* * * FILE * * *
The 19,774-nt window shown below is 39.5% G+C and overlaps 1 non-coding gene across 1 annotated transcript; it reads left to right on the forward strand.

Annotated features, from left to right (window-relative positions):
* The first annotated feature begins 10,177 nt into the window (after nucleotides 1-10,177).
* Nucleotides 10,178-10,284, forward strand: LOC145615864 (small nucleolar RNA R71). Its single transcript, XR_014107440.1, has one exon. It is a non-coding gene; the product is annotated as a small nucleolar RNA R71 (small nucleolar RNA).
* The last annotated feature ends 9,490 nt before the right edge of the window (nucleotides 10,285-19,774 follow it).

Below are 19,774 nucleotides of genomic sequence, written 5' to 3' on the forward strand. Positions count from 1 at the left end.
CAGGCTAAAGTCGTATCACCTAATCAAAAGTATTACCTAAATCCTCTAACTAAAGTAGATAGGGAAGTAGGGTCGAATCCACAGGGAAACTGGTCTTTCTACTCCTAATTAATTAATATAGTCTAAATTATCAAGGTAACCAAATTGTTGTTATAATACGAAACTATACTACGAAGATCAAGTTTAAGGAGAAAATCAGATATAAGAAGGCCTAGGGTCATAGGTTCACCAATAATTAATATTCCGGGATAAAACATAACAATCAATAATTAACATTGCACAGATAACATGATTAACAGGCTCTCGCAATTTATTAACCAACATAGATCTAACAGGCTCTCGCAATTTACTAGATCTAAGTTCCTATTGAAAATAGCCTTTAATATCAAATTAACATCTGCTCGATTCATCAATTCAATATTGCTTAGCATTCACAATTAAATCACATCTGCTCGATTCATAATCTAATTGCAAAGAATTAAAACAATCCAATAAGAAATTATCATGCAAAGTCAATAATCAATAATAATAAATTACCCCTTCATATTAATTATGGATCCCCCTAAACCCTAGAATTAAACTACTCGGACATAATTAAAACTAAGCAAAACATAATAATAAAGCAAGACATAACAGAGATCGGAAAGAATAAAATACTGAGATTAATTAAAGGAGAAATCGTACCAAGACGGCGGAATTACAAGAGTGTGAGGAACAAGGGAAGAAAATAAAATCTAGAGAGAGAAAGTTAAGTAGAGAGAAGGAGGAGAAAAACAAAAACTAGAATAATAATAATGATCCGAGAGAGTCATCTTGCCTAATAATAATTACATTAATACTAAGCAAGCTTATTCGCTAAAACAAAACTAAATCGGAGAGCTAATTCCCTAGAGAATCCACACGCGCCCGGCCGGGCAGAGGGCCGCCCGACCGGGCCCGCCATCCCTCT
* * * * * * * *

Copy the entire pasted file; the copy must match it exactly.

The 19,774-nt window shown below is 39.5% G+C and overlaps 1 non-coding gene across 1 annotated transcript; it reads left to right on the forward strand.

Annotated features, from left to right (window-relative positions):
* The first annotated feature begins 10,177 nt into the window (after nucleotides 1-10,177).
* Nucleotides 10,178-10,284, forward strand: LOC145615864 (small nucleolar RNA R71). Its single transcript, XR_014107440.1, has one exon. It is a non-coding gene; the product is annotated as a small nucleolar RNA R71 (small nucleolar RNA).
* The last annotated feature ends 9,490 nt before the right edge of the window (nucleotides 10,285-19,774 follow it).

Below are 19,774 nucleotides of genomic sequence, written 5' to 3' on the forward strand. Positions count from 1 at the left end.
CAGGCTAAAGTCGTATCACCTAATCAAAAGTATTACCTAAATCCTCTAACTAAAGTAGATAGGGAAGTAGGGTCGAATCCACAGGGAAACTGGTCTTTCTACTCCTAATTAATTAATATAGTCTAAATTATCAAGGTAACCAAATTGTTGTTATAATACGAAACTATACTACGAAGATCAAGTTTAAGGAGAAAATCAGATATAAGAAGGCCTAGGGTCATAGGTTCACCAATAATTAATATTCCGGGATAAAACATAACAATCAATAATTAACATTGCACAGATAACATGATTAACAGGCTCTCGCAATTTATTAACCAACATAGATCTAACAGGCTCTCGCAATTTACTAGATCTAAGTTCCTATTGAAAATAGCCTTTAATATCAAATTAACATCTGCTCGATTCATCAATTCAATATTGCTTAGCATTCACAATTAAATCACATCTGCTCGATTCATAATCTAATTGCAAAGAATTAAAACAATCCAATAAGAAATTATCATGCAAAGTCAATAATCAATAATAATAAATTACCCCTTCATATTAATTATGGATCCCCCTAAACCCTAGAATTAAACTACTCGGACATAATTAAAACTAAGCAAAACATAATAATAAAGCAAGACATAACAGAGATCGGAAAGAATAAAATACTGAGATTAATTAAAGGAGAAATCGTACCAAGACGGCGGAATTACAAGAGTGTGAGGAACAAGGGAAGAAAATAAAATCTAGAGAGAGAAAGTTAAGTAGAGAGAAGGAGGAGAAAAACAAAAACTAGAATAATAATAATGATCCGAGAGAGTCATCTTGCCTAATAATAATTACATTAATACTAAGCAAGCTTATTCGCTAAAACAAAACTAAATCGGAGAGCTAATTCCCTAGAGAATCCACACGCGCCCGGCCGGGCAGAGGGCCGCCCGACCGGGCCCGCCATCCCTCT